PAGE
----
Discussing the Big Quesions: Using Collaborative Reasoning in Literature Sudy
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The motivation behind this research stems from a need for reform in American education. Students who are currently graduating U.S. schools are failing in many basic skills needed for the real world. Today’s classrooms are transitioning towards active participation for students, which is beneficial in some aspects, but negligent in others. Educators are calling for group work and inquiry based learning, where the students are encouraged to find the answers for themselves instead of a traditional teacher-led instruction style. This hands-on style learning is very effective theoretically, but when put into practice, students are frequently lost without the proper instructions on how to master a subject without the leadership of the classroom teacher. This study seeks to examine the effectiveness of a particular instructional strategy, Collaborative Reasoning (CR),that allows for student-centered learning in a structured way. CR is a discussion-based model that facilitates the development of argumentative skills and critical thinking. While many studies have been conducted previously on the effect of CR on argumentative skills and text comprehension, there is very little research to determine its ability to be integrated into current curriculum. This study attempts to incorporate collaborative reasoning in other educational frameworks that are already widely accepted and used across the U.S. Specifically, a venture will be made to blend the literature study framework with that of CR in a way that could be implemented effectively in the current educational practices of a 6th grade classroom.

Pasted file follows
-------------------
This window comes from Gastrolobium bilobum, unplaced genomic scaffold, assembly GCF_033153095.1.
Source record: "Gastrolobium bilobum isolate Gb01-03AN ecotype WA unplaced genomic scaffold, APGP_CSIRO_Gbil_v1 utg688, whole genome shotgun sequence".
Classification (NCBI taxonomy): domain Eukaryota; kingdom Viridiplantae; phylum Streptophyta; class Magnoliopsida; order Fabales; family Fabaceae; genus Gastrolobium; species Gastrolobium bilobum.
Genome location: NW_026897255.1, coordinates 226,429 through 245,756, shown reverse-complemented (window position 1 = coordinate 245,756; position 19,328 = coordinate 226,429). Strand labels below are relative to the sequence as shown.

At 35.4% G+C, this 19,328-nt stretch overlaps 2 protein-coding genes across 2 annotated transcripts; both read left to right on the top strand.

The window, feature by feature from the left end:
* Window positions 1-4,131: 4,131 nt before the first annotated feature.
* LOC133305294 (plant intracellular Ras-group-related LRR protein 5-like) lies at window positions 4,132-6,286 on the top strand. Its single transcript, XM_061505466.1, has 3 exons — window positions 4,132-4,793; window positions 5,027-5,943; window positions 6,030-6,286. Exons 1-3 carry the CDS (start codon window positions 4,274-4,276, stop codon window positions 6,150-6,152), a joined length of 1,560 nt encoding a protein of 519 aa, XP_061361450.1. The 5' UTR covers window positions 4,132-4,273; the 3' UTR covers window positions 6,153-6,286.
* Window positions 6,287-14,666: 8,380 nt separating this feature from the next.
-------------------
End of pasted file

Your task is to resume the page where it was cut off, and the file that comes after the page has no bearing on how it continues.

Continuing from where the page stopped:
Subjecteducation, middle grades, book clubs, literature study, collaborative reasoning, classroom discussion
Young, Murphy K (2015). Discussing the Big Quesions: Using Collaborative Reasoning in Literature Sudy. Honors and Undergraduate Research. Available electronically from